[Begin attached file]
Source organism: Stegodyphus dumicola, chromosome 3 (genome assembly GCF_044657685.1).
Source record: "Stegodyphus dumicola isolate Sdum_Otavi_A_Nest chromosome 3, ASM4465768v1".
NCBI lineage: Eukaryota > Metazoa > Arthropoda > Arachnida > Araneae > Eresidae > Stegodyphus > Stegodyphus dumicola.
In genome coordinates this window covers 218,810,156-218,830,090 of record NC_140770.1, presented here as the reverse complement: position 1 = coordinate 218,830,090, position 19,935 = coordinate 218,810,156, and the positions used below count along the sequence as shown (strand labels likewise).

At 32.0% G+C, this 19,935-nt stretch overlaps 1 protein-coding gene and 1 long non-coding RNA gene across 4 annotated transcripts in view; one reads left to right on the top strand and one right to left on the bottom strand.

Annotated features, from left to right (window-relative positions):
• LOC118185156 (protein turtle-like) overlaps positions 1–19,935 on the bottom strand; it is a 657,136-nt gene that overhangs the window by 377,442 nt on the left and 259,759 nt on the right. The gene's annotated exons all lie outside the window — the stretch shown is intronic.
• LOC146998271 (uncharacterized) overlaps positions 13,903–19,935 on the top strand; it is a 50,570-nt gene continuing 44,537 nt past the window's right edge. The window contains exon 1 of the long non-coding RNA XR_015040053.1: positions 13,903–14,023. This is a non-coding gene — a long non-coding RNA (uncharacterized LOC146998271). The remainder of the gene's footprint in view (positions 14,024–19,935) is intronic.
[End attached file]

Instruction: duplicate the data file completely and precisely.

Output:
Source organism: Stegodyphus dumicola, chromosome 3 (genome assembly GCF_044657685.1).
Source record: "Stegodyphus dumicola isolate Sdum_Otavi_A_Nest chromosome 3, ASM4465768v1".
NCBI lineage: Eukaryota > Metazoa > Arthropoda > Arachnida > Araneae > Eresidae > Stegodyphus > Stegodyphus dumicola.
In genome coordinates this window covers 218,810,156-218,830,090 of record NC_140770.1, presented here as the reverse complement: position 1 = coordinate 218,830,090, position 19,935 = coordinate 218,810,156, and the positions used below count along the sequence as shown (strand labels likewise).

At 32.0% G+C, this 19,935-nt stretch overlaps 1 protein-coding gene and 1 long non-coding RNA gene across 4 annotated transcripts in view; one reads left to right on the top strand and one right to left on the bottom strand.

Annotated features, from left to right (window-relative positions):
• LOC118185156 (protein turtle-like) overlaps positions 1–19,935 on the bottom strand; it is a 657,136-nt gene that overhangs the window by 377,442 nt on the left and 259,759 nt on the right. The gene's annotated exons all lie outside the window — the stretch shown is intronic.
• LOC146998271 (uncharacterized) overlaps positions 13,903–19,935 on the top strand; it is a 50,570-nt gene continuing 44,537 nt past the window's right edge. The window contains exon 1 of the long non-coding RNA XR_015040053.1: positions 13,903–14,023. This is a non-coding gene — a long non-coding RNA (uncharacterized LOC146998271). The remainder of the gene's footprint in view (positions 14,024–19,935) is intronic.